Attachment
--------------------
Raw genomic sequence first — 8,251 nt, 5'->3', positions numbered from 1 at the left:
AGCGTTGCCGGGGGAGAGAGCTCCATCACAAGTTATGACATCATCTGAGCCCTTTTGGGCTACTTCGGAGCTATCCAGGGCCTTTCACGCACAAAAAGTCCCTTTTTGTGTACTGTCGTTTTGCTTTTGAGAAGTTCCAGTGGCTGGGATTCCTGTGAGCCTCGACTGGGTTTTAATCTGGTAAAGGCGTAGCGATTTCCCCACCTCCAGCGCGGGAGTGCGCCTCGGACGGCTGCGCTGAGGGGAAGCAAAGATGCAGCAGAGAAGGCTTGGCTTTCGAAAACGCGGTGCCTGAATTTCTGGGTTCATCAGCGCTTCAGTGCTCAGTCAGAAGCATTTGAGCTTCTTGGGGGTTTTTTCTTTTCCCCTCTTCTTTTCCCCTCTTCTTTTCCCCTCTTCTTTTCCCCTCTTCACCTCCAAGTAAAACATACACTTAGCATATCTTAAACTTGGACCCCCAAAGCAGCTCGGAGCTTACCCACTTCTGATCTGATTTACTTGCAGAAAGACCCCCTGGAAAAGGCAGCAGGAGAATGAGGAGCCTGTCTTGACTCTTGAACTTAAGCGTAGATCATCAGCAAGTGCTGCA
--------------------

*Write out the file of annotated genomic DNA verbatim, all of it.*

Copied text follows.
Raw genomic sequence first — 8,251 nt, 5'->3', positions numbered from 1 at the left:
AGCGTTGCCGGGGGAGAGAGCTCCATCACAAGTTATGACATCATCTGAGCCCTTTTGGGCTACTTCGGAGCTATCCAGGGCCTTTCACGCACAAAAAGTCCCTTTTTGTGTACTGTCGTTTTGCTTTTGAGAAGTTCCAGTGGCTGGGATTCCTGTGAGCCTCGACTGGGTTTTAATCTGGTAAAGGCGTAGCGATTTCCCCACCTCCAGCGCGGGAGTGCGCCTCGGACGGCTGCGCTGAGGGGAAGCAAAGATGCAGCAGAGAAGGCTTGGCTTTCGAAAACGCGGTGCCTGAATTTCTGGGTTCATCAGCGCTTCAGTGCTCAGTCAGAAGCATTTGAGCTTCTTGGGGGTTTTTTCTTTTCCCCTCTTCTTTTCCCCTCTTCTTTTCCCCTCTTCTTTTCCCCTCTTCACCTCCAAGTAAAACATACACTTAGCATATCTTAAACTTGGACCCCCAAAGCAGCTCGGAGCTTACCCACTTCTGATCTGATTTACTTGCAGAAAGACCCCCTGGAAAAGGCAGCAGGAGAATGAGGAGCCTGTCTTGACTCTTGAACTTAAGCGTAGATCATCAGCAAGTGCTGCA